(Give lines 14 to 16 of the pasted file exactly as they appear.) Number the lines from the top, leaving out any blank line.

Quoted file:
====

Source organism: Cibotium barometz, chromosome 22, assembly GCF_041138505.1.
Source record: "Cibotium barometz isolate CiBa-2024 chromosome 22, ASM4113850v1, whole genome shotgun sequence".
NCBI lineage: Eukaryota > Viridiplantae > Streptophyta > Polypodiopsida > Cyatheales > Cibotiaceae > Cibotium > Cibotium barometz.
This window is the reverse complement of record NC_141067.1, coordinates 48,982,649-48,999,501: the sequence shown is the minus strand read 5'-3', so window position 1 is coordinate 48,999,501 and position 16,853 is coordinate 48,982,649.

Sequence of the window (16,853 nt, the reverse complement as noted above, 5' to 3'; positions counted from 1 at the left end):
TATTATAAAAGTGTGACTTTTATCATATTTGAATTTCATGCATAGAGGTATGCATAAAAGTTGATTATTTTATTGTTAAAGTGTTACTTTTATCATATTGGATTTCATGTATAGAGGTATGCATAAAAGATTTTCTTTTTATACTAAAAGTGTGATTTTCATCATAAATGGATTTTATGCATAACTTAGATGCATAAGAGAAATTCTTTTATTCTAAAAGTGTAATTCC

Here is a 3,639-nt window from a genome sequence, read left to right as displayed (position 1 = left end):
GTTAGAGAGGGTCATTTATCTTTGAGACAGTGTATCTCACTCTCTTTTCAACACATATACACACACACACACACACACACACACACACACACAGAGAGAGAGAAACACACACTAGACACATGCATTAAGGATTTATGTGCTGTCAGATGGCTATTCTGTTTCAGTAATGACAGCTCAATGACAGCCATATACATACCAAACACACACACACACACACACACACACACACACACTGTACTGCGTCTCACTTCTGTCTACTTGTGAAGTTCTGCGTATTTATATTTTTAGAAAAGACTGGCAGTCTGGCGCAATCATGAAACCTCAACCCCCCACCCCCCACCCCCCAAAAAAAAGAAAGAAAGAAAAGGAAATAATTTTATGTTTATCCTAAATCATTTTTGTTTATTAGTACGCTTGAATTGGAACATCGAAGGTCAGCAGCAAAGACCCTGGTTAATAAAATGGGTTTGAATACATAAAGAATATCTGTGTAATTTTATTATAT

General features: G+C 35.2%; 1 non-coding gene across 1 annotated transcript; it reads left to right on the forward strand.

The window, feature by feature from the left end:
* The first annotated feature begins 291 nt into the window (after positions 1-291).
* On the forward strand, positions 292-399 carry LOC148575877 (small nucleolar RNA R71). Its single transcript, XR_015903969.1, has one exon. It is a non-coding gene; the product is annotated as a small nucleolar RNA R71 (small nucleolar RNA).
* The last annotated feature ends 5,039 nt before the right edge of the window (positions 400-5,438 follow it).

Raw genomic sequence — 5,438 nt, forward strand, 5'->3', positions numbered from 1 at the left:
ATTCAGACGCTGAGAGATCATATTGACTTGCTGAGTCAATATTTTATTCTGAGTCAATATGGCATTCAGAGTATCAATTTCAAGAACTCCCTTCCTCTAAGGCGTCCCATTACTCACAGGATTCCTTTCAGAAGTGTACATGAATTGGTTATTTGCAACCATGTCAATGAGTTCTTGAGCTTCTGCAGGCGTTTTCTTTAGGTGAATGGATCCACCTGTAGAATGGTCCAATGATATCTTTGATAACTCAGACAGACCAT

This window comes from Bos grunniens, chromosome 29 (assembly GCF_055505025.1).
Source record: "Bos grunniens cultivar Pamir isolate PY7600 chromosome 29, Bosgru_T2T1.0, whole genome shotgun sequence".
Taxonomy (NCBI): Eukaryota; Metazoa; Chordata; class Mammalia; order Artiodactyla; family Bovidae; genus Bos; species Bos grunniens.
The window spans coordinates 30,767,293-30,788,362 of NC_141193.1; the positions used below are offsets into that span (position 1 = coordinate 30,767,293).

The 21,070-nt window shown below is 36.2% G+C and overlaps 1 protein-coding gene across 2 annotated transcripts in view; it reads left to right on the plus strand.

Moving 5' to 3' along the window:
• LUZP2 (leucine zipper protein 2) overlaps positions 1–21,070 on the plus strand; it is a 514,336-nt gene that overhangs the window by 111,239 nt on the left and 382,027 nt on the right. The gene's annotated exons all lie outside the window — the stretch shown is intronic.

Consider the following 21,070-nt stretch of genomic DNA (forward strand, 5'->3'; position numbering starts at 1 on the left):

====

Raw genomic sequence — 5,438 nt, forward strand, 5'->3', positions numbered from 1 at the left:
ATTCAGACGCTGAGAGATCATATTGACTTGCTGAGTCAATATTTTATTCTGAGTCAATATGGCATTCAGAGTATCAATTTCAAGAACTCCCTTCCTCTAAGGCGTCCCATTACTCACAGGATTCCTTTCAGAAGTGTACATGAATTGGTTATTTGCAACCATGTCAATGAGTTCTTGAGCTTCTGCAGGCGTTTTCTTTAGGTGAATGGATCCACCTGTAGAATGGTCCAATGATATCTTTGATAACTCAGACAGACCAT

This window comes from Bos grunniens, chromosome 29 (assembly GCF_055505025.1).